Topics: Graph Theory Math 591 (Section 001) 
Fall 2012 TR 2:00–3:15 Harris 3003 
Prerequisite: MATH 300 and MATH 310 (or the equivalent, or permission of an instructor). It is expected that you are thoroughly familiar with the material from these courses, including: elementary set theory, modular arithmetic, counting, direct proof, contrapositive proof, proof by contradiction, ifandonlyif proof, proof by induction (both regular and strong), existence proof, counterexamples, relations, equivalence relations, partitions, functions, matrix multiplication, etc.
You will also need creativity, imagination, and a good work ethic.
Text: Graphs and Digraphs , by G. Chartrand, L. Lesniak, and P. Zhang (Fifth edition)
(ISBN 9781439826270)
Course web page: www.people.vcu.edu/~rhammack/Math591
Course Calendar: www.people.vcu.edu/~rhammack/Math591/calendar2012.html
Graph theory deals with the mathematical properties of structures formed by nodes and interconnecting lines. Although its origins are in recreational mathematics, it has important applications to computer science, cryptography, chemistry, biomathematics, game theory, signal processing and electrical engineering. Despite such "serious'' applications, it remains the least technical and most fun branch of mathematics.
This course is an introduction to graph theory at the graduate or advanced undergraduate level. A graduate student who completes this course should be ready to do thesis work in graph theory. The course is teamtaught by VCU professors who are actively involved in graph theory research. Following is a list of professors. Click on the links to obtain office hours and contact information.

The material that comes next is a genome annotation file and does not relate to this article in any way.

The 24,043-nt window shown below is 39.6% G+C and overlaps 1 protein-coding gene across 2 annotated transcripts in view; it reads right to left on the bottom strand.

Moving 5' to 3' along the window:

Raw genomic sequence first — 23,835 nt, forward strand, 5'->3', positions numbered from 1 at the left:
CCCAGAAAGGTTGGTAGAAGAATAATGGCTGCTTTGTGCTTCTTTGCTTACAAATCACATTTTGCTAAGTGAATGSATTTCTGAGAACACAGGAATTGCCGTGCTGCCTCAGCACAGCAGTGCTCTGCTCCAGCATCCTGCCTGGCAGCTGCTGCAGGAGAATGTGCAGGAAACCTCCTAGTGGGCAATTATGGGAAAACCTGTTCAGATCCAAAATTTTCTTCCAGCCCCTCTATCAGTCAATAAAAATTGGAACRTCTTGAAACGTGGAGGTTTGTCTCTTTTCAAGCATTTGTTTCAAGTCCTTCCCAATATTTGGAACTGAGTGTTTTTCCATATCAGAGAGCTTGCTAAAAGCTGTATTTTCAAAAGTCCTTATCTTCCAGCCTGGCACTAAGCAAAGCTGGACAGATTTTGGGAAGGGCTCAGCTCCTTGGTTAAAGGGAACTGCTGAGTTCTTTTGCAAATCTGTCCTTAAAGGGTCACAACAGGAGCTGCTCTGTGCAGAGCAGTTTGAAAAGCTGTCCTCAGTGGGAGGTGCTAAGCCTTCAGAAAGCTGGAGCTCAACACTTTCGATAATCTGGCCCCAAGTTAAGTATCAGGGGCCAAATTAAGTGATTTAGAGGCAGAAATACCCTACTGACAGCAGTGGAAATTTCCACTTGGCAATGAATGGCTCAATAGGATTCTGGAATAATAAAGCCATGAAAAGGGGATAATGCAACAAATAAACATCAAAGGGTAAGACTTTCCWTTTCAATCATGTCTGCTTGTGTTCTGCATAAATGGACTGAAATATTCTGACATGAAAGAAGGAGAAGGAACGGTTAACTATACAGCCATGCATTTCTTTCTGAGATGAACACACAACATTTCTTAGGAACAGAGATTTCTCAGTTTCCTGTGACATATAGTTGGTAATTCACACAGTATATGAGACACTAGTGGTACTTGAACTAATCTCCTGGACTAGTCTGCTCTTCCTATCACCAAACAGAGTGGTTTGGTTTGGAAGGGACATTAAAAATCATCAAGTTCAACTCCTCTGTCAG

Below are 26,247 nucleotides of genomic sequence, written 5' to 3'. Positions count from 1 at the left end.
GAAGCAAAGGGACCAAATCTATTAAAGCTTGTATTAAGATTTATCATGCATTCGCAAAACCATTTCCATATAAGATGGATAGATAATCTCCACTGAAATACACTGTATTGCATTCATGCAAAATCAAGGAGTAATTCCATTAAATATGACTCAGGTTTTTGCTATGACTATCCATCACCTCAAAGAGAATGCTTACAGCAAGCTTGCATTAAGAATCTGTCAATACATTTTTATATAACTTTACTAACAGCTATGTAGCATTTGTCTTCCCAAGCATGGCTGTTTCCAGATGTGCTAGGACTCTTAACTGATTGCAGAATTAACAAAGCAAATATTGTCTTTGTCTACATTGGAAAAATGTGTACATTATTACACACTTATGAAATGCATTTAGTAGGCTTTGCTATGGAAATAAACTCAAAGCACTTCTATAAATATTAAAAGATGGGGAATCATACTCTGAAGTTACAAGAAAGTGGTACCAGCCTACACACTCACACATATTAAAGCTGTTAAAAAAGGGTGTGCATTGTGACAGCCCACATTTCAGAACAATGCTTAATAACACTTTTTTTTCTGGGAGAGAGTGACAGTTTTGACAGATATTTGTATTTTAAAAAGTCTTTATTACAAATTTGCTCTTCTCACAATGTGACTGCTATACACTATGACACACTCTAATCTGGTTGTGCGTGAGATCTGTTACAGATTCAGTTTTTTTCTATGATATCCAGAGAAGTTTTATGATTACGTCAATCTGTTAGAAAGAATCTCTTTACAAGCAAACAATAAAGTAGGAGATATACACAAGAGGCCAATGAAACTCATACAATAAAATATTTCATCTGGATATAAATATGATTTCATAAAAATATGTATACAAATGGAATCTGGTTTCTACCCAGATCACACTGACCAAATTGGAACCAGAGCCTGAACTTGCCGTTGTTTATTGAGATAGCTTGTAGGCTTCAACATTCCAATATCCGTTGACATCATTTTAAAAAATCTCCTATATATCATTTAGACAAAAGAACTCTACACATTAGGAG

Instructor

Office 
Ghidewon Abay Asmerom  Harris 4110 
Moa Apagodu  Harris 4104 
Richard Hammack  Harris 4105 
Craig Larson  Harris 4106 
Each professor teaches three to four weeks, covering one or two chapters. Weekly reading assignments
from these chapters are given. You should read the material before we discuss
it in class, and again after we discuss it. Your grade is determined by homework
assignments, a midterm, and a final exam. Details follow.
Homework: Each professor will assign, collect, and grade homework problems related to the material covered. Homework will be collected each Tuesday, unless noted otherwise. You may discuss assigned problems with classmates, but the work you turn in should be yours, and yours alone. Submission of copied work, in whole or in part, from any source (including the Internet) is considered an honor offense.
Midterm: There will be one closedbook midterm test on October 23. More information will be given in the weeks prior to the test.
Final Exam: The final exam covers only the material presented after the midterm. Details T.B.A.
Grading:  The 10point grading scale is used:

Your final average will be computed as follows:

Last day to withdraw: Friday, November 2
Accommodations: Any student eligible for and needing academic adjustments or accommodations because of a disability should contact an instructor within the first week of class. The VCU Disability Support Services web site is http://www.students.vcu.edu/dss/.
VCU Honor System: All VCU students are presumed upon enrollment to have acquainted themselves with and have an understanding of the Honor System. Therefore, it is a student's responsibility to ask course instructors to clarify expectations for each assignment in order to be in compliance with the Honor System. The 2007  8 VCU Honor System policy statement and purpose is located at http://www.provost.vcu.edu/pdfs/Honor_system_policy.pdf
Classroom Conduct: Professional conduct will be expected at ALL TIMES and disruptive talking or behavior will NOT be allowed. A description of the VCU Student Conduct in Instructional Settings Policy can be found at: http://www.ts.vcu.edu/policies/studentconduct.htm